The early adopter’s guide to keeping your information safe

So, you’re an early adopter. I am too. For me, it may even be an addiction. I bounce from Hacker News to Tech Crunch to Tech Meetups like it’s no one’s business.  I religiously listen to start-up and tech related podcasts on my daily commute. Sometimes I feel like I’m trying out a new website or business every day.

But with innovation happening so fast, it’s really easy to get lost in a sea of new accounts. And when you’re lost, it’s really easy to compromise important information. If you’re like me and you fall into the “early adopter” category of consumers, here’s a few tips to keep you organized and your information safe.

Use Multiple Passwords

Anyone who deals with security will tell you how important it is to use different passwords. But this is even more crucial when dealing with start-ups and new websites. If websites such as Sony and Zappos can be cracked, you can bet it can happen to the brand new service you just signed up for. Now, startups are a much smaller target compared to these large companies, but it’s always better to be safe than sorry.

There is no way of knowing how these companies are encrypting your password, or how secure their servers are. So, come up with a simple password, separate from any other passwords you use, and reserve that password for these new web services. If you end up using the service a lot and the website starts growing, change the password to something more secure. If this simple password is every compromised, none of your major web services will be effected.

Get a Password Manager

If there’s one thing you take from this article, I hope it’s this point: invest in a password manager. I personally use and love 1Password, but there are a number of other services out there that are also great. Not only is a password manager great for remembering all your passwords, it will also help you keep track of all the accounts you have.  The first step to staying safe is knowing who has your information. With a password manager, you can view all this information in one place.

Once you get your password manager, go into your internet browser and enter all those saved passwords into your new manager. I guarantee you’ll find an account (or multiple accounts) that you forgot about. You can also take this opportunity to close accounts you never use, no point in providing them with your information if you’re not using the service. It’s just a liability.

Then, whenever you create a new account, take a few seconds and add it into your password manager. The goal is to create a system that you can trust, which means entering in every account and every password as soon as you make it. Then, you’ll have a go-to resource with every account you have as well as all the usernames and passwords. The list of accounts you currently have is probably larger than you think, and just imagine all the website you’ve probably forgotten about. I’ve got 199 entries in 1Password and counting.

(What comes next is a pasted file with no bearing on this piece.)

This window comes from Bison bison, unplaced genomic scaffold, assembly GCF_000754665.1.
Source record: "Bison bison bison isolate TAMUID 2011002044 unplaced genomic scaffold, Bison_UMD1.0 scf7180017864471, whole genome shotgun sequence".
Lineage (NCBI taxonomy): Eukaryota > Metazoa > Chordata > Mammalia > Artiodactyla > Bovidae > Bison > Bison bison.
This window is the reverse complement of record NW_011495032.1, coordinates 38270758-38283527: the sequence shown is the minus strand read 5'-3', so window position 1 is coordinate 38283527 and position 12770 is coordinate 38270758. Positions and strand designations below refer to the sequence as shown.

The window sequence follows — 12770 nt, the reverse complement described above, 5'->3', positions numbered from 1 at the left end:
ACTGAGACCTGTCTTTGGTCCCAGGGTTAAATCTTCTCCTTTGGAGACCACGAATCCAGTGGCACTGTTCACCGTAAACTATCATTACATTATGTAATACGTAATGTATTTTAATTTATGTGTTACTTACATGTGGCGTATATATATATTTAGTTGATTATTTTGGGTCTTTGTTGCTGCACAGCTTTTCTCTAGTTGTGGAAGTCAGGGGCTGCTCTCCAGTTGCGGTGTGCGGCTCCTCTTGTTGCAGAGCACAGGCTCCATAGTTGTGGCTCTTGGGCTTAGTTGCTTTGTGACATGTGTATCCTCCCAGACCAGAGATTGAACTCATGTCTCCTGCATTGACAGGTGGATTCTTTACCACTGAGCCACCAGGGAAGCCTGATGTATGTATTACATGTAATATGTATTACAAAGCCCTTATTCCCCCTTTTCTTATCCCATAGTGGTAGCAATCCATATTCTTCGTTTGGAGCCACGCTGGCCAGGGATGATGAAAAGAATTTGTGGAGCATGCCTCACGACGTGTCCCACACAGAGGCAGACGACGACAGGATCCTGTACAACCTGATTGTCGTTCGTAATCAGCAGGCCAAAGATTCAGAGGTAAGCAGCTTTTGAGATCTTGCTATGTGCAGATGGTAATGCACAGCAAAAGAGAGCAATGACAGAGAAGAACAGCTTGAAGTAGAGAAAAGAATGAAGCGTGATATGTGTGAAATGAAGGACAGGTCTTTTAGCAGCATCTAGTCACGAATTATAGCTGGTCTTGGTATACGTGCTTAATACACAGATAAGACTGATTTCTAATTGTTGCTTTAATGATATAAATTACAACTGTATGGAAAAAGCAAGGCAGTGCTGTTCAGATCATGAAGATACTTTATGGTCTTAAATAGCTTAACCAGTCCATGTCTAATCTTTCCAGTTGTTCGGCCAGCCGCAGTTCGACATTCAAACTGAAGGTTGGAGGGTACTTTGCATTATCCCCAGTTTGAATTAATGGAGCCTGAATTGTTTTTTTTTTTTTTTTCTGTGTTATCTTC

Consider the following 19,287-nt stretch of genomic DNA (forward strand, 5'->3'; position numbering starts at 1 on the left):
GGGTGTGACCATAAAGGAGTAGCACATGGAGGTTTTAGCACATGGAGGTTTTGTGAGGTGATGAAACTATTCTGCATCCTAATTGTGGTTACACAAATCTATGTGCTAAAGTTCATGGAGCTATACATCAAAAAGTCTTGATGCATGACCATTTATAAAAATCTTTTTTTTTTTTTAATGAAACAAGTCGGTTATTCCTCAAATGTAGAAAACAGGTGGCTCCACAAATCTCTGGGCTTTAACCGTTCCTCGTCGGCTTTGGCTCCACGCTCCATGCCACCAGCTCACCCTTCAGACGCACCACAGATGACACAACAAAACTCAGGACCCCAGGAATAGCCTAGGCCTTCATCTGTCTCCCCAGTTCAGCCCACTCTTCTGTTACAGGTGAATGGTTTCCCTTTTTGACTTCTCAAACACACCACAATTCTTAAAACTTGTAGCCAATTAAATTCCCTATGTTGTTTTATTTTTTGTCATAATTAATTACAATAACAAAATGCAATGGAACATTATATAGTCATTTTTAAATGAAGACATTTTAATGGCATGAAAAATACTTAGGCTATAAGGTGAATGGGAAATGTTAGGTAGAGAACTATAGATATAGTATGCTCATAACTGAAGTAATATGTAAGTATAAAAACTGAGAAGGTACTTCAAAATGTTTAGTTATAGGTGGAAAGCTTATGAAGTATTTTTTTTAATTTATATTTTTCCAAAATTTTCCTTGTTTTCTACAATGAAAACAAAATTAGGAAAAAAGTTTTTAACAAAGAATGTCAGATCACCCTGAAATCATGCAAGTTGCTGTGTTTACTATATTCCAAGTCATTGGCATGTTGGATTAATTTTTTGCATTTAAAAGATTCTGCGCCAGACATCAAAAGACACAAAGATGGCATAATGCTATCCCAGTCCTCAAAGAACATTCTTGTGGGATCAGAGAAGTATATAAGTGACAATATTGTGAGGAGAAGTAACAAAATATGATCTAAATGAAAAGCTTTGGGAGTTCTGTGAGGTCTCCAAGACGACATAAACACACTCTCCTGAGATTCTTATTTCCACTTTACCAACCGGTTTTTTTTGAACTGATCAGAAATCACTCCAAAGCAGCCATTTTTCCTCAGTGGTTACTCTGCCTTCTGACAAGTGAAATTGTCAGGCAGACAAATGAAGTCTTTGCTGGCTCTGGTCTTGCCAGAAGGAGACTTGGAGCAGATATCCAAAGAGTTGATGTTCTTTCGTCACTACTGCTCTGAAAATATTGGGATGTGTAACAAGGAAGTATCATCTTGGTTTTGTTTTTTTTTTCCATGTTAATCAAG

Avoid Linking to Social Networks

…unless you really want to. It’s not always clear if/when a new company is going to post something to your Twitter account or Facebook wall, so just play it safe and don’t link your accounts unless doing so provides a specific feature that you want. Now, most companies understand that posting to someone’s feed or wall without implicit permission is the fastest way to lose a customer, but there’s no need to take that chance if it’s not vital to the website you’re trying out.

For myself, I’ll immediately click the back button if I find a website that only allows login through Facebook connect or through Twitter. I’ve established myself on both Facebook and Twitter and the last thing I want is a new website, that I’m not even sure if I’ll still be using in a week, gaining access to that world.

Limit Personal Information

I like to hope that this point will someday go without saying, but we’re not quite there yet. While some may make an argument in favor of sharing all your information on websites such as Facebook, it’s important to remember that this brand-spanking-new website you just signed up for is NOT Facebook. It’s a small website that will do whatever it can to build and grow. Hell, this new company may be just one pivot away from providing all your information to less-than-savory 3rd party group. While this may be highly unlikely, it’s still a possibility. Share your information accordingly.

Start-ups and new websites are the ones who take the risks and push the envelope. They’re the ones blazing the trail in terms of privacy and testing the limits of what companies can get away with. Older and established corporations move much slower and take far fewer risks. If you’re an early adopter, you’re going to be giving your information to companies that are trying to shake up the world and do something that’s never been done before. Play it safe.

2 Comments The early adopter’s guide to keeping your information safe

  1. Eva Schweber

    Hi Dann,

    I’m Eva and I work for AgileBits, the makers of 1Password.

    I wanted to thank you for taking the time to educate your readers on the importance of password managers and online security, and for including 1Password in your discussion!

    In this day and age, it is so important that we all use strong and unique passwords for every site that we visit, and password managers can help make it much more convenient to be secure.

    Keep sharing the secure word!

    Eva Schweber
    Good Witch of the Pacific Northwest @ AgileBits
    support.1password.com

    Reply
    1. Dann

      Thanks for stopping by, Eva! I’ve been using 1Password for years — big fan here.

      In my experience, one of the hardest things to do is to convince my friends to get (and use) a password manager. But we’re both fighting the good fight, so we’ll just have to keep going!

      Reply

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